For the past several months I have been following the muni wi-fi situation in many US cities and it seems that there are mixed results being reported from some cities who have gone the wi-fi route. I personally would love to see the city where I live opt in for wi-fi but if one looks at the success and failure rate that some cities have encountered, it might be a tough sell for any muni government to taken on the challenge and expense of wi-fi.
Some insight first. We here in the US are entering into a new communication era, in which all of the major teleco’s, cable folks, and anyone one else with a communication device, are gearing up for the Internet to handle the majority, if not all, of our communication functions. There is going to be a major battle from all of the big players to scar amble for our consumer dollars when this happens, and some tough choices may be ahead.
Recently I found 3 men with a ditch witch and boring machine roaming around my neighbors yard. What brought them to my attention is that the idiots had cut not only my cable tv/internet line but also my phone line as well. Grrrr! Fortunately the repairs were simple and I was back in service fairly quickly. What I found of interest was that the work was being done by the cable company who are updating the junction boxes and cable for both HD-TV and also telephone service via the Internet.
There is where muni wi-fi is going to face it biggest challenges. Competition. ATT is offering a multi-pack of services which includes unlimited local/long distance phone with service, DSL broadband connection plus Dish TV all rolled into a tight affordable package. Options are available to add cell service as well. Where some cities now offer wi-fi at $19.95 a month, some competitors have lowered the DSL rate to $14.95. This forces some cities to drop their own rates even lower which means the city ends up supplementing the service via their tax revenues.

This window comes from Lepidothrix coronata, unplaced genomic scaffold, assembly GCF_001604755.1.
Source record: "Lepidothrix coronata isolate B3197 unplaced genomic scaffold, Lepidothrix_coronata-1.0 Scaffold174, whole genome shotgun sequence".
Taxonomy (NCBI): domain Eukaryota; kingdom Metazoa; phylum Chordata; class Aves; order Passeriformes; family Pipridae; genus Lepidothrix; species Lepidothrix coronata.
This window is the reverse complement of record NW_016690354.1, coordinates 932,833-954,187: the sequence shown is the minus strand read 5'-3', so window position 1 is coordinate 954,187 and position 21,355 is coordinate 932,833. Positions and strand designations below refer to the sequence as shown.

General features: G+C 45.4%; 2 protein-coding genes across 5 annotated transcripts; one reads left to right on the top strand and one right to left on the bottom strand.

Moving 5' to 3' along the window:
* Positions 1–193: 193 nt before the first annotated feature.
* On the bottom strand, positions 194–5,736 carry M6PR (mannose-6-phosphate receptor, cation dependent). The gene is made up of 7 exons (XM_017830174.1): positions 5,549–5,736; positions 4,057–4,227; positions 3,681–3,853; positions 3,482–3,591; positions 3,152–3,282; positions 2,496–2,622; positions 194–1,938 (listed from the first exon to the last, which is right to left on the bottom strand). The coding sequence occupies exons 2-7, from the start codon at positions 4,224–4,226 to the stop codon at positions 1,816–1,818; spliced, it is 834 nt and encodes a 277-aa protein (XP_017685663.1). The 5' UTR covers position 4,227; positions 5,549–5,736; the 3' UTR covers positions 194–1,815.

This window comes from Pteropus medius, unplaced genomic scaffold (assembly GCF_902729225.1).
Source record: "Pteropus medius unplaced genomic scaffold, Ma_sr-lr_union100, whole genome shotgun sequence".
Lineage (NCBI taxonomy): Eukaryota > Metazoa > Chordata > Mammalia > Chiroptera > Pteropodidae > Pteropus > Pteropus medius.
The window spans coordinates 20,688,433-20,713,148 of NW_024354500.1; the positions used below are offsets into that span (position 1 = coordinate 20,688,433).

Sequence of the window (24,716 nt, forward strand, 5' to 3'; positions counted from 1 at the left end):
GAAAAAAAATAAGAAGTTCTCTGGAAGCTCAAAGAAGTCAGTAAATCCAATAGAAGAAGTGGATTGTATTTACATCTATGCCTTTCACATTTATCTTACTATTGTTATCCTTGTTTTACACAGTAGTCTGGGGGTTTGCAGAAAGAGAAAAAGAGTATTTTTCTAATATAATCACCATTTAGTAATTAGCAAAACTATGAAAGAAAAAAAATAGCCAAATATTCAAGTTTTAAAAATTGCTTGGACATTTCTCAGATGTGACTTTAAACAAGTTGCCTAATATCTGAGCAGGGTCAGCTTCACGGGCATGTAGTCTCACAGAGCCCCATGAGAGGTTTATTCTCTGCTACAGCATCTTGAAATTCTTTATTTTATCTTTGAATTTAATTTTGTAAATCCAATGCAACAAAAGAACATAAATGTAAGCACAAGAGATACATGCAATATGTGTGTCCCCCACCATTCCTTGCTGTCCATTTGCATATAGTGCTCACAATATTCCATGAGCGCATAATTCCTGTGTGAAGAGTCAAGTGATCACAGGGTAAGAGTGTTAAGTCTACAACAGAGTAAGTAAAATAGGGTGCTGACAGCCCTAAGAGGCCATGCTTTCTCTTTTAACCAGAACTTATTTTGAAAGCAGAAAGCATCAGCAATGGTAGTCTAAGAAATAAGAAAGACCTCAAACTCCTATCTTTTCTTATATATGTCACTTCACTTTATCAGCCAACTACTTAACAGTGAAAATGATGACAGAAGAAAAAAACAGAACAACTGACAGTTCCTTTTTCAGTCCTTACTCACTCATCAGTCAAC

A recent article over at Information Week by Richard Martin cited the problems being experienced by the town of Lompac, CA. With a population of 44,000 the city introduced wi-fi starting back in 2004. The city fathers felt that wi-fi would offer their citizens ready net access at a affordable rate of $19.95 a month. Here is the bad part. The city has only 281 subscribers to the service and must cut rates to drum up business. Competition from DSL and Comcast has siphoned off customers who might of used wi-fi before these companies introduced their new services.
Full Information Week article is here.
So how is your city handling this problem? Or are they just sitting back waiting for the smoke to clear?
[tags]muni wi-fi, cable, tv, phone, services, att, [/tags]